An introduction to a classic play
The Frogs is one of Aristophanes’ most curious plays. It’s the only Greek play which we know for a fact was popular enough to have been given a repeat performance. It’s also notable for its discussion of the nature of theatre – an early version of literary theory and analysis, which Aristotle would help to develop in his Poetics nearly a century later. The 1974 Stephen Sondheim musical version of The Frogs was the first musical ever staged in a swimming pool, which, if nothing else, shows that people are continuing to experiment with this most experimental of plays.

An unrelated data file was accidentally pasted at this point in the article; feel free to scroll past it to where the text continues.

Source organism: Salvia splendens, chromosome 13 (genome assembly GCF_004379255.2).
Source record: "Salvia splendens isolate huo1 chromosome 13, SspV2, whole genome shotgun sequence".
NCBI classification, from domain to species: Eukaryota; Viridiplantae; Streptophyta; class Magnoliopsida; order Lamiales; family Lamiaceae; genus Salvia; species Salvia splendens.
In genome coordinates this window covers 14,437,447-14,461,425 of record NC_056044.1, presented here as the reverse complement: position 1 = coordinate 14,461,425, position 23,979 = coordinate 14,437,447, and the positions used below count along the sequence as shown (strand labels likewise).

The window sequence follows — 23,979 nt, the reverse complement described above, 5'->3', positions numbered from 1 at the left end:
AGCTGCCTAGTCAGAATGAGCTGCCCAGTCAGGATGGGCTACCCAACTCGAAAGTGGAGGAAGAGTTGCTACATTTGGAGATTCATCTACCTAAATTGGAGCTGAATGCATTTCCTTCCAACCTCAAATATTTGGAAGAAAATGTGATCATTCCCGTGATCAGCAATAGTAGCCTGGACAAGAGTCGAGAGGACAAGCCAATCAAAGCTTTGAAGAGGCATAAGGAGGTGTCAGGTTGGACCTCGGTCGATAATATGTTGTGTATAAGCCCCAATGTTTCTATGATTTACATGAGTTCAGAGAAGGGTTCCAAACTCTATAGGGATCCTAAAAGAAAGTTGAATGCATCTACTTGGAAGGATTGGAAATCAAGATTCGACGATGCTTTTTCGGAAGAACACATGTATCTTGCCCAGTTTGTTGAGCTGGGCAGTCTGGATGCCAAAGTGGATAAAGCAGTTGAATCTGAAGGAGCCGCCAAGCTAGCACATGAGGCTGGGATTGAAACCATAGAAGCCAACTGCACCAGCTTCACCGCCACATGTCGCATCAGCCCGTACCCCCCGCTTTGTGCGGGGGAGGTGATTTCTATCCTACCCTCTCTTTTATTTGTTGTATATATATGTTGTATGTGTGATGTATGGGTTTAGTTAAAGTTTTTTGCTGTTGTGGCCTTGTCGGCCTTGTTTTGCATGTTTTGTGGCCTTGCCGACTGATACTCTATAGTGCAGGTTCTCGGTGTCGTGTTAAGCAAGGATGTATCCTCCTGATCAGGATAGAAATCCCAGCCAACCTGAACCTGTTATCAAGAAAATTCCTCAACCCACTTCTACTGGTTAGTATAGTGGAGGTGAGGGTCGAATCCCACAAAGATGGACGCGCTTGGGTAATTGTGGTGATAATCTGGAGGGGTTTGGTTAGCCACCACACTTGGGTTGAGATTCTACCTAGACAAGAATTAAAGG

The plot of The Frogs can be summarised easily enough. The god Dionysus – in whose name the City Dionysia, incorporating the ancient Greek theatre festival, was held – goes down into the Underworld to find the tragedian, Euripides, who had died a year earlier. He is looking for Euripides because he believes the recently deceased playwright will be able to save the city of Athens from itself. Disguised as his own altogether more tough and heroic half-brother Heracles, so that spirits won’t be tempted to tangle with him, the rather incompetent Dionysus gets ferried by Charon across the lake leading to the Underworld, debating with a chorus of frogs as he makes his journey.